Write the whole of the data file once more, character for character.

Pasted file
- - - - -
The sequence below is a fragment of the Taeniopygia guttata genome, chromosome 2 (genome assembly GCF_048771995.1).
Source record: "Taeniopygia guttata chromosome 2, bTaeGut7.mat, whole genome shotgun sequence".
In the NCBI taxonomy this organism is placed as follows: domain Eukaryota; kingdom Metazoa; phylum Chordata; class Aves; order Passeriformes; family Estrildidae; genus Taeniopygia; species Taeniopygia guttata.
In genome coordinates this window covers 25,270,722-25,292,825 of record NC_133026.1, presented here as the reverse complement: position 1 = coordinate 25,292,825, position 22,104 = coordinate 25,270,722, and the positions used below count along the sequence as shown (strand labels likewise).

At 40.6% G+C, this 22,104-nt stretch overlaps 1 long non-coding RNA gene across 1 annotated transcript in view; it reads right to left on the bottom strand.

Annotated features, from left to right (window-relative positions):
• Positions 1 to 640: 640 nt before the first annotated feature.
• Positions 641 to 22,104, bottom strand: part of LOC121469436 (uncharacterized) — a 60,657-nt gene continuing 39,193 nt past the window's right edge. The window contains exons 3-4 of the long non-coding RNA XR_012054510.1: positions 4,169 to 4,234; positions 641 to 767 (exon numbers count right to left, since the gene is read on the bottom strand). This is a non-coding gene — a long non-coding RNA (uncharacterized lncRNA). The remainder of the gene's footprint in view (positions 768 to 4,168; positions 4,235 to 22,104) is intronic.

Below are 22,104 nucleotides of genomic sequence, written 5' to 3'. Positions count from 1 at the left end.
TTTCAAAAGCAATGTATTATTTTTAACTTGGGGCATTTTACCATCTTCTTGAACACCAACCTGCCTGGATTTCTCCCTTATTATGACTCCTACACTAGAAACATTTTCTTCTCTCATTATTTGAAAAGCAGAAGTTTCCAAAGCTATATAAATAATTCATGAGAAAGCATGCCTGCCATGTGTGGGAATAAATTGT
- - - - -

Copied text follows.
The sequence below is a fragment of the Taeniopygia guttata genome, chromosome 2 (genome assembly GCF_048771995.1).
Source record: "Taeniopygia guttata chromosome 2, bTaeGut7.mat, whole genome shotgun sequence".
In the NCBI taxonomy this organism is placed as follows: domain Eukaryota; kingdom Metazoa; phylum Chordata; class Aves; order Passeriformes; family Estrildidae; genus Taeniopygia; species Taeniopygia guttata.
In genome coordinates this window covers 25,270,722-25,292,825 of record NC_133026.1, presented here as the reverse complement: position 1 = coordinate 25,292,825, position 22,104 = coordinate 25,270,722, and the positions used below count along the sequence as shown (strand labels likewise).

At 40.6% G+C, this 22,104-nt stretch overlaps 1 long non-coding RNA gene across 1 annotated transcript in view; it reads right to left on the bottom strand.

Annotated features, from left to right (window-relative positions):
• Positions 1 to 640: 640 nt before the first annotated feature.
• Positions 641 to 22,104, bottom strand: part of LOC121469436 (uncharacterized) — a 60,657-nt gene continuing 39,193 nt past the window's right edge. The window contains exons 3-4 of the long non-coding RNA XR_012054510.1: positions 4,169 to 4,234; positions 641 to 767 (exon numbers count right to left, since the gene is read on the bottom strand). This is a non-coding gene — a long non-coding RNA (uncharacterized lncRNA). The remainder of the gene's footprint in view (positions 768 to 4,168; positions 4,235 to 22,104) is intronic.

Below are 22,104 nucleotides of genomic sequence, written 5' to 3'. Positions count from 1 at the left end.
TTTCAAAAGCAATGTATTATTTTTAACTTGGGGCATTTTACCATCTTCTTGAACACCAACCTGCCTGGATTTCTCCCTTATTATGACTCCTACACTAGAAACATTTTCTTCTCTCATTATTTGAAAAGCAGAAGTTTCCAAAGCTATATAAATAATTCATGAGAAAGCATGCCTGCCATGTGTGGGAATAAATTGT